JM: Well, we can try now!
RB: Yes! Though when I first thought to interview you, I was a little more excited about talking about women working in film, and just working in general. But now...I don't know if you've been following our election...
JM: Yes, with great interest.
RB: It's taken a strange turn where now, just recently, a lot of political discussion about what to do for women who are working is just being used to garner votes--bringing up equal pay and maternity leave just for the sake of getting those buzz words out there--I don't think there's much sincerity behind it. But there needs to be. I don't want the discussion of what it's like to be a female film director to become just another buzz word topic, because I think it's really hard to do what you're doing.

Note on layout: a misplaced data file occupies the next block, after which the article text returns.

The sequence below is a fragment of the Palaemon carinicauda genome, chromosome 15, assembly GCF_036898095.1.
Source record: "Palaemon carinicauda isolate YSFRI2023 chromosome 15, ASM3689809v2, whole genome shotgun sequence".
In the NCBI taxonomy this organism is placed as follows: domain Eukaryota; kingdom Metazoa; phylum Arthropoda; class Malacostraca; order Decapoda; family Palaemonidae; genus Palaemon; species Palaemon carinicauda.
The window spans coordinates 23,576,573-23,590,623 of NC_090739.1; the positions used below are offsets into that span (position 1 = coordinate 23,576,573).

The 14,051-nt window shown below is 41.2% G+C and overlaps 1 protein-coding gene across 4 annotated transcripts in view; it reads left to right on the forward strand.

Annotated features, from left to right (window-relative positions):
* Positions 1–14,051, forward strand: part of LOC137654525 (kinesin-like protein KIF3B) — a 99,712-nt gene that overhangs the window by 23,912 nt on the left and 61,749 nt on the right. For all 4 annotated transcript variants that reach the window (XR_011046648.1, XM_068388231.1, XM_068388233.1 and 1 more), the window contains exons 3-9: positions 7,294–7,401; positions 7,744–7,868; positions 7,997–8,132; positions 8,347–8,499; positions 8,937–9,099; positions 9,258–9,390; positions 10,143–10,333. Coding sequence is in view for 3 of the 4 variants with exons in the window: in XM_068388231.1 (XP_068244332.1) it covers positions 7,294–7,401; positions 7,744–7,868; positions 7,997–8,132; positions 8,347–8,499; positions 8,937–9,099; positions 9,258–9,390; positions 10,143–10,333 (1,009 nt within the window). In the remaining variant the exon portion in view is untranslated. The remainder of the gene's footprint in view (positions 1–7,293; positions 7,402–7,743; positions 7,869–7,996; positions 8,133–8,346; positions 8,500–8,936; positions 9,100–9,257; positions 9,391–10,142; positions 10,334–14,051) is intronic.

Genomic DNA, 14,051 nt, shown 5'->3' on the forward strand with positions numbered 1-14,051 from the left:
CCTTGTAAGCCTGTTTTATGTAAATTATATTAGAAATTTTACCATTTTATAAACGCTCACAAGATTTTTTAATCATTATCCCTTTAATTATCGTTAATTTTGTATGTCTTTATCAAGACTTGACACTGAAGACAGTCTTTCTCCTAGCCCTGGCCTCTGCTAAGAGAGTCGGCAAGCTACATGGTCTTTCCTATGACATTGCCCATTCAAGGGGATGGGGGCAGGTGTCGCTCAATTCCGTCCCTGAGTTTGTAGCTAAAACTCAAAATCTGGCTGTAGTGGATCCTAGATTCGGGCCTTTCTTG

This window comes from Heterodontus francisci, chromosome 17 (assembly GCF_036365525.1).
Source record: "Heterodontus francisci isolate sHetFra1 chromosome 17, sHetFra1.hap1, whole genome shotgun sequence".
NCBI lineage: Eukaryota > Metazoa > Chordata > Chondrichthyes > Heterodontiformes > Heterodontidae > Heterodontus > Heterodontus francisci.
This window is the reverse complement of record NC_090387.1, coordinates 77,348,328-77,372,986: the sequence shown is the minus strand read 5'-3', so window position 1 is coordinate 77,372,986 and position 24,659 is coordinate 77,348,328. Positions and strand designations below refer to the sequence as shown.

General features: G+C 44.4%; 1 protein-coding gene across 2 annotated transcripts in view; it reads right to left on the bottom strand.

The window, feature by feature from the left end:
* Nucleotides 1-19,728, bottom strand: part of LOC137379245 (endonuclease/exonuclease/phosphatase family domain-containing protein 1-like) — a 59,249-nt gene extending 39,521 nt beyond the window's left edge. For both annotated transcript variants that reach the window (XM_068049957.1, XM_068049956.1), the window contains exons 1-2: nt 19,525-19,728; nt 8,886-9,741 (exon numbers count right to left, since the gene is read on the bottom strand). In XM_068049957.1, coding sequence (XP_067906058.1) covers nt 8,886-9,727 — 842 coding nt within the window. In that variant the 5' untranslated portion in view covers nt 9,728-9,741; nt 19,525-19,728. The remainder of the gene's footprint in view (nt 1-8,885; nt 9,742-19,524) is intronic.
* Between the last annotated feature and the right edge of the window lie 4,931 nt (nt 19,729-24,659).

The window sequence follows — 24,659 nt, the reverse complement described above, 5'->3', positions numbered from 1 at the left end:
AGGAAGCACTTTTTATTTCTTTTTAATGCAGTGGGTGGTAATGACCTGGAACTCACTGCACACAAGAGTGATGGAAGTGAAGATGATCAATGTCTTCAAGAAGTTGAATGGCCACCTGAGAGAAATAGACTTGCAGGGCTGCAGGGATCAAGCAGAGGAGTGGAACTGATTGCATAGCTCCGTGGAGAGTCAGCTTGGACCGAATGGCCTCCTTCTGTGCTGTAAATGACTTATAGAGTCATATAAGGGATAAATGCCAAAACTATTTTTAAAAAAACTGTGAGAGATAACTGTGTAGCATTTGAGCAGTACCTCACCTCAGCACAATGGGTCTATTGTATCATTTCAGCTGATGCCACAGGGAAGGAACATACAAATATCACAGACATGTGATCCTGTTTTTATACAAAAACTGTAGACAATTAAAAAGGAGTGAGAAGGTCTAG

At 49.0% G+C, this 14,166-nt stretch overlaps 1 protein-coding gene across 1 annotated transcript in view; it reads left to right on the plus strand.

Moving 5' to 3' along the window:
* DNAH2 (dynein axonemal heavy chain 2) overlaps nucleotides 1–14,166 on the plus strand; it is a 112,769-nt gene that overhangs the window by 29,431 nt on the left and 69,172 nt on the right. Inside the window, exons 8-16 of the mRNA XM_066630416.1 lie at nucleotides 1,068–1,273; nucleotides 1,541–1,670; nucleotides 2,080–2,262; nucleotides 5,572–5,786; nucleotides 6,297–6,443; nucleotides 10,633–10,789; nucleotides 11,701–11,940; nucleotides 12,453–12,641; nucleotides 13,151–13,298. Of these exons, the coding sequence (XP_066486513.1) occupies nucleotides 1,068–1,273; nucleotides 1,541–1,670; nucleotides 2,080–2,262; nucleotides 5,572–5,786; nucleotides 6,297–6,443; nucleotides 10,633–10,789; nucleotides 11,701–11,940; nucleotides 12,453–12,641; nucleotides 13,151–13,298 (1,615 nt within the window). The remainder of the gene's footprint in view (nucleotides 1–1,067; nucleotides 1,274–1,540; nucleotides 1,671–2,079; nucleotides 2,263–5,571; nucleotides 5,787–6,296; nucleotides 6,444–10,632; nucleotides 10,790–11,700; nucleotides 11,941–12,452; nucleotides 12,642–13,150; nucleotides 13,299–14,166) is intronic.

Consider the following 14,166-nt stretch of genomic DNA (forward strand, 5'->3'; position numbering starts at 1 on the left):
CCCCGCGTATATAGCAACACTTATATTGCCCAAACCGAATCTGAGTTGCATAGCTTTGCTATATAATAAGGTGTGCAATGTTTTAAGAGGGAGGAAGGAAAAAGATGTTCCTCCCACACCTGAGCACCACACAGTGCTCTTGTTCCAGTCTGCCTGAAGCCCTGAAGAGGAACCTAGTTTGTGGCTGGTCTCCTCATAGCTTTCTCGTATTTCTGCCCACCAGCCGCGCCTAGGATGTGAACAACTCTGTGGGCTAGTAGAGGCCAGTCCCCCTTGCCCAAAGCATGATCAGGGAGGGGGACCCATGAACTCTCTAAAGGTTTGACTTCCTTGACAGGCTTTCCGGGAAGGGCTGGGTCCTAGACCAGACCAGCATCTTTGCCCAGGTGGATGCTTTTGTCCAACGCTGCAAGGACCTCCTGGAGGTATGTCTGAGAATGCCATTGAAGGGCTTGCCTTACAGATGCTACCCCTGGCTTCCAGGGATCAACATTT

JM: It is. It's hard, because as a woman director, firstly you're facing the challenges of being a female in a very male-dominated industry. And if you happen to have children, you're facing the challenge of having to simultaneously care for the needs of your children and your professional responsibilities. You want to put a tremendous amount of effort and commitment into both. It's extremely challenging and complicated.
RB: When you were in film school, directing your shorts--which, I watched most of them, and they were so great--did you think being a director was going to be as hard as it...is?
JM: No, no. I didn't really. I had been raised by pretty forward-thinking parents who had given me a childhood full of creativity and with the optimistic belief that my gender didn't matter. It was, "You are smart, you will get an education, and you will probably achieve what you want to," and they said that to my sister, and to my brother, and to me. So, that was pretty feminist, actually. They didn't differentiate between my brother and me or my sister.